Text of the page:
Sunbelt Diaspora: Race, Class, and Latino Politics in Puerto Rican Orlando
Sunbelt Diaspora: Race, Class, and Latino Politics in Puerto Rican Orlando offers an anthropological approach to political questions about how social difference affects collective identification and political practice. Data and evidence analyzed in the book come from over 10 years of ethnographic, oral history, and archival research. The author was also a contributing witness to a federal lawsuit against Orange County, Florida, for diluting the Latinx vote in local Orange County elections, which provides the book's culminating ethnographic moment.
Although Latino politics in Florida has long been about Cubans in South Florida, in Central Florida it is Puerto Ricans who count for about one half of the population that the Census groups together as “Hispanic or Latino.” Sunbelt Diaspora explores differences of race, class, archipelago, and diaspora experience among Orlando Puerto Ricans, as well as between Puerto Ricans and the others who make up the area’s Latinx population. It asks what constitutes community and how criteria for membership is negotiated amid what Cristina Beltrán has called “the incomplete and agonistic ‘we’” of Latino politics.
Orlando is an increasingly diverse Sunbelt city, but it is also a place with a sociopolitical past written in white and black, where late 20th-century neoliberalism encountered an already-present historical foundation of entrepreneurial and individualist approaches to capitalist accumulation. Puerto Ricans and other Latinxs bring their own perspectives on racial identification and class relations—from their multiple places of origin—to this locally specific and historically grounded race-class dynamic. The book examines the challenges to and strategies for Latinx, and especially Puerto Rican, place-making in a Sunbelt city.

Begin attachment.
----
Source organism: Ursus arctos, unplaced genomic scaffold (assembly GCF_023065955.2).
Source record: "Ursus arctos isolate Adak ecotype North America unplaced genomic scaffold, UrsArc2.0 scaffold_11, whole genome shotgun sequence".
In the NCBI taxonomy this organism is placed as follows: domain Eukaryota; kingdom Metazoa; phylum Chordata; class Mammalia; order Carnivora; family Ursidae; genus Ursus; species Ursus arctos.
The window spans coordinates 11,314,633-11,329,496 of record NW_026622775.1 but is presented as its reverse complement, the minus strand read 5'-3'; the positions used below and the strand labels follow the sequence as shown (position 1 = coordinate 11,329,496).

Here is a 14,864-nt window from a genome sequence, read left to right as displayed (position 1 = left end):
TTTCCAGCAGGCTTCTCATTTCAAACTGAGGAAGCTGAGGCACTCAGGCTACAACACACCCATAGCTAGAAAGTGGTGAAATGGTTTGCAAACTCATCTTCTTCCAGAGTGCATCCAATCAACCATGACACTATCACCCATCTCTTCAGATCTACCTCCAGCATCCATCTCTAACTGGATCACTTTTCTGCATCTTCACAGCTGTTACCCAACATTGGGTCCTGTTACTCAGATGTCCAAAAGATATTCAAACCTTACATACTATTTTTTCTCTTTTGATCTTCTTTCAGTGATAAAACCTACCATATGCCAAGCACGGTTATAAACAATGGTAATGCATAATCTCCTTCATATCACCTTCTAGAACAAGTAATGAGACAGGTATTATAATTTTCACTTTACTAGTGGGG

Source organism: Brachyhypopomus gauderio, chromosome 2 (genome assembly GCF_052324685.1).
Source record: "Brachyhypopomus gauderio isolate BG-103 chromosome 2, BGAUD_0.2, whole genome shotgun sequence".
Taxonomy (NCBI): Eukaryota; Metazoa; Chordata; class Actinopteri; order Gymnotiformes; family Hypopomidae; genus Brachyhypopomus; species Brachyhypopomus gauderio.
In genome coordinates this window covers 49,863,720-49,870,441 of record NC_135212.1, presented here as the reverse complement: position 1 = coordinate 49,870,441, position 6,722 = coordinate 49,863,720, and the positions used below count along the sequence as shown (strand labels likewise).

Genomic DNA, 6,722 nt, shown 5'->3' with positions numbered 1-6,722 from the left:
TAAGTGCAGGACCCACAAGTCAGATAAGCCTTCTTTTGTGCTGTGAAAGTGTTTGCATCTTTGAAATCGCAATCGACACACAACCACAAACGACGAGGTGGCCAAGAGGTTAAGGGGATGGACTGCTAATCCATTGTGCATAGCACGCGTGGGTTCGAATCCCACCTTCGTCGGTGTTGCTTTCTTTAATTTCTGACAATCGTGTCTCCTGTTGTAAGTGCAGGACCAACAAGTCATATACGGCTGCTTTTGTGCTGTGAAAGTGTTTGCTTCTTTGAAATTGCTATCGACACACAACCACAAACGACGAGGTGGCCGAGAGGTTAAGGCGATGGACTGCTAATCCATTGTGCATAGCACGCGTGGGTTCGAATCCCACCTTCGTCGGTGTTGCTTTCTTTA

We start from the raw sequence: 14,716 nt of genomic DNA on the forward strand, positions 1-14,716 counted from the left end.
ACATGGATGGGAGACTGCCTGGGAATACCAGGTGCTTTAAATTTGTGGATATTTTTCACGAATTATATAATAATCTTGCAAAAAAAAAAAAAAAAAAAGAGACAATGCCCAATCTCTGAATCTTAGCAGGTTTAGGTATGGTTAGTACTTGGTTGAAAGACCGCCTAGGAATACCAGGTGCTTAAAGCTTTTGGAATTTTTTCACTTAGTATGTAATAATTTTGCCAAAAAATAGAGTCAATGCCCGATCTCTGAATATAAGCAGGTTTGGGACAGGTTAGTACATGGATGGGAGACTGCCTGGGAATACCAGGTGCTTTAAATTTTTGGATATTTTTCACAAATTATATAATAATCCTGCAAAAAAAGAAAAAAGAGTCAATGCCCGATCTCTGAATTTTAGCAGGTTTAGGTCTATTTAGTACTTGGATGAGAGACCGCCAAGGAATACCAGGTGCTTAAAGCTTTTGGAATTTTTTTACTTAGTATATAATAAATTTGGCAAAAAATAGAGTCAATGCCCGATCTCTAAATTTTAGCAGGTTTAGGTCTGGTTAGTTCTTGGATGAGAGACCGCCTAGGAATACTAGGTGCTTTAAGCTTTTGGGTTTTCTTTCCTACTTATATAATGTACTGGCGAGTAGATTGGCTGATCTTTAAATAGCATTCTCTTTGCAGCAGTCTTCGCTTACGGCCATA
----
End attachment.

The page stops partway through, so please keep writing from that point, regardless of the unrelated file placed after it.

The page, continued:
Sunbelt Diaspora: Race, Class, and Latino Politics in Puerto Rican Orlando maps the geography and history of Orlando’s Puerto Rican diaspora community as it analyzes disparate memories and experiences of race, class, and place among Puerto Ricans and other Latinxs in Orlando. It situates these differences in Orlando’s historically black-white racial landscape, post-1960s claims to “color-blindness,” and neoliberal celebrations of individual achievement in an emerging multiculturalism. Through a detailed ethnographic account of Orange County’s 2011 redistricting process, readers can follow how all of this plays out in Puerto Rican and Latinx struggles to claim political, social, and economic ground in this Sunbelt space.